Monday, December 12, 2011

London Philharmonic Orchestra - Pintscher, Mozart & Brahms - 12/07/11

Conductor: Vladimir Jurowski
Pintscher: towards Osiris
Mozart: Violin Concerto No 5 in A Major, K. 219, "Turkish" – Janine Jansen
Brahms: Symphony No 4 in E Minor, Op. 98

Now that the trip to France is a lovely but far off memory and that I am fully back in real life, it is time to resume my unofficial residency at Carnegie Hall with a traditional concert that included a violin concerto, which could only be a thoroughly enjoyable one since it was Mozart’s Turkish performed by Janice Jansen, and a timeless symphony, which in this case was Brahms’ last and sumptuous masterpiece. Since one has to leave room for the young, or at least the contemporary, German composer Matthias Pintscher was also appearing on the program with the Carnegie Hall première of its 2005 toward Osiris. All this would happen courtesy of the London Philharmonic Orchestra, one of the world’s most highly regarded musical ensembles, as famous for its many riveting performances as for its numerous outreach programs all over England.

The unknown toward Osiris, taking its inspiration from the ancient Egyptian myth of Osiris and Isis, sounded appropriately fragmented and ethereal, a six-minute festival of eclectic sonorities delicately hovering in the air from the orchestra operating in full force.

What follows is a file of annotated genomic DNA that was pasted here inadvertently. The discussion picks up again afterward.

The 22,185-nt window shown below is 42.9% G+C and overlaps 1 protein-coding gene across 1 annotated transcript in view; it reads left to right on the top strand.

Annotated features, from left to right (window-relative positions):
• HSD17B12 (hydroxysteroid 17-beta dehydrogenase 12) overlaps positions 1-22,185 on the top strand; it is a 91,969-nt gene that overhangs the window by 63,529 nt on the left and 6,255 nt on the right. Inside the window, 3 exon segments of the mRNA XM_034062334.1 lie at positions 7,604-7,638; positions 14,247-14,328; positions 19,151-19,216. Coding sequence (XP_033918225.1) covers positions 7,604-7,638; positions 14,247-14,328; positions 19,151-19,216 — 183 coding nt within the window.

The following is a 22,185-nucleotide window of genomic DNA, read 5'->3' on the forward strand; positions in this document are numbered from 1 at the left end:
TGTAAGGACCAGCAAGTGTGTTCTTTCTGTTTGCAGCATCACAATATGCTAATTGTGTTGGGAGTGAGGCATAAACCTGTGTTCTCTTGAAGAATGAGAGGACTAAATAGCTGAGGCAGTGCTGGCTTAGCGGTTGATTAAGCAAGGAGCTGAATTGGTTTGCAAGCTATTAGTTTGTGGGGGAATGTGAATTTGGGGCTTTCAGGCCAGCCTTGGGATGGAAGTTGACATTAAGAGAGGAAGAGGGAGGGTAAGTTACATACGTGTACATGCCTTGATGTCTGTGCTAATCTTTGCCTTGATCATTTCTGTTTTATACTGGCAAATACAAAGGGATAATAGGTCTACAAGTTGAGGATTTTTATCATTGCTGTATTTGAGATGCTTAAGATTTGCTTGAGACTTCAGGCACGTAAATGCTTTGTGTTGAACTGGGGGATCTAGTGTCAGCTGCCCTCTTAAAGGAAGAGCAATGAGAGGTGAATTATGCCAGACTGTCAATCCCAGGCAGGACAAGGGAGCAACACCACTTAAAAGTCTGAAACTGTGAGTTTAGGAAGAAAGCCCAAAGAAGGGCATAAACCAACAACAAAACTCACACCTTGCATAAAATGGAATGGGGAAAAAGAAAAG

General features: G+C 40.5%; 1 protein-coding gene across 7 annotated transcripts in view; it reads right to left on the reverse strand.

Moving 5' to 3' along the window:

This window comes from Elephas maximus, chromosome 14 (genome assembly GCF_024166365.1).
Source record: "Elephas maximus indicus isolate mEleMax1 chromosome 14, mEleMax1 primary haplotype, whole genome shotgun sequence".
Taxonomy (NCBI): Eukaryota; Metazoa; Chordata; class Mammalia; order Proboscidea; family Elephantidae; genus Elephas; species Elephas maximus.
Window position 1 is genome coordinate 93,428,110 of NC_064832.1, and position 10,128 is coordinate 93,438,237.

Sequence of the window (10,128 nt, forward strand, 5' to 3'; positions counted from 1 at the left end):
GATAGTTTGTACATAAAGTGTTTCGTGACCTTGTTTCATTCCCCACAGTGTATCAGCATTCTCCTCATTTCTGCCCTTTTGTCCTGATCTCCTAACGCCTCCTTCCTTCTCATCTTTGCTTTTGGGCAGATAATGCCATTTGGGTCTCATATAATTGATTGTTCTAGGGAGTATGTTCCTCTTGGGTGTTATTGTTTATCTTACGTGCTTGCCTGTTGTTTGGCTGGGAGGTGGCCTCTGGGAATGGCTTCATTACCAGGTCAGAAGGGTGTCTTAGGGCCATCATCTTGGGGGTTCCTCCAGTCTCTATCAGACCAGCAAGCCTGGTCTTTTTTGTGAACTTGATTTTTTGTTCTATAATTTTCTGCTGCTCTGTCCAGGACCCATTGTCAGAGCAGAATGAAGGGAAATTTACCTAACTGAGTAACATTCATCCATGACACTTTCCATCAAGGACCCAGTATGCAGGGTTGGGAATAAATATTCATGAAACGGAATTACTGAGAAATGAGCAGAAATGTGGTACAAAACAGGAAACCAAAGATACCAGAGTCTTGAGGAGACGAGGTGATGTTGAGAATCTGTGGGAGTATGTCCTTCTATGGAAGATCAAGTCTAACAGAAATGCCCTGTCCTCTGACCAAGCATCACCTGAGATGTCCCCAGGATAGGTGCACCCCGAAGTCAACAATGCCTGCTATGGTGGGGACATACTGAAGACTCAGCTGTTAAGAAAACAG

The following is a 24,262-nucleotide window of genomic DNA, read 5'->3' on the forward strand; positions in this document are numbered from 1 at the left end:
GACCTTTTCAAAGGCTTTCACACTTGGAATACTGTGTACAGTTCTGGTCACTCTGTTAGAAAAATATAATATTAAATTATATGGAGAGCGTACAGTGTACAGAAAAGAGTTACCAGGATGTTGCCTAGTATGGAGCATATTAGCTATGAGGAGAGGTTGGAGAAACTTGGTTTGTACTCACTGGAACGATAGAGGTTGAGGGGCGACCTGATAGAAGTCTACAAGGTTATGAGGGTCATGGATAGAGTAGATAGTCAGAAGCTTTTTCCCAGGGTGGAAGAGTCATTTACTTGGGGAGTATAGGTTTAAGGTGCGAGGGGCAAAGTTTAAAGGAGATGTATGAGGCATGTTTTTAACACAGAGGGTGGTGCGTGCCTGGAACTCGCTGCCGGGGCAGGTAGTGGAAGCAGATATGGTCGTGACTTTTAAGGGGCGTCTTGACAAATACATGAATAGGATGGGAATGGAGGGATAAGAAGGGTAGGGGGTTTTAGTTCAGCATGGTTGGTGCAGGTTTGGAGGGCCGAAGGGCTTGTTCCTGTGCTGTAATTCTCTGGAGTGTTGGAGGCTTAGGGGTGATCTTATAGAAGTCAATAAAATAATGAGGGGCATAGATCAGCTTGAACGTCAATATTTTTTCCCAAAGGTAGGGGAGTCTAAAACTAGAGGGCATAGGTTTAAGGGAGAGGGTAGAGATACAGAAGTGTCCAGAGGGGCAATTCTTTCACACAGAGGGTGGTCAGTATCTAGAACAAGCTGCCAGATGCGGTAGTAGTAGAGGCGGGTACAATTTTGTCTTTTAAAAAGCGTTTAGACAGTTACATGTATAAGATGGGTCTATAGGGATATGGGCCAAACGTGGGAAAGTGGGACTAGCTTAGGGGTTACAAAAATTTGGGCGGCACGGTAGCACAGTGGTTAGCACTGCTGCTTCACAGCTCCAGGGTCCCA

After this strange beast, we went back on über-familiar territory with a much reduced orchestra for Mozart’s popular Turkish violin concerto, to which a diaphanous-looking Janine Jansen did full justice. Always the ultimate piano man, Mozart nevertheless knew a thing or two about the violin, as his five concertos for the instrument can attest. For the Turkish, he had the violin make an unusually subdued, poetic entrance before going all out in a dazzling show of exuberance. Janine Jansen, a naturally graceful and sensitive musician, let her elegant tone take flight and brilliantly expand, before moving into an angelic Adagio. The finale was a bouquet of exotic flavors that happily exploded, but never lost their refined taste. Mozart would have been pleased.
One of my hands-down favorite musical journeys, Brahms’ Symphony No 4 is an intense, somber and deeply moving work, which opens with some of the most hypnotic waves in the entire classical music répertoire. From then on, the seriously magnificent score just keeps unrolling as if nothing could stop the outpouring of romantic longings, regrets and resolve. Young but nevertheless definitely in charge maestro Vladimir Jurowski, who had proven quietly efficient until then, was finally able to lead his musicians into a tight and passionate performance of Brahms’ supreme achievement, crowning the evening with a truly beautiful tour de force. There was regretfully no encore, but then again, what can you play after Brahms' Fourth?

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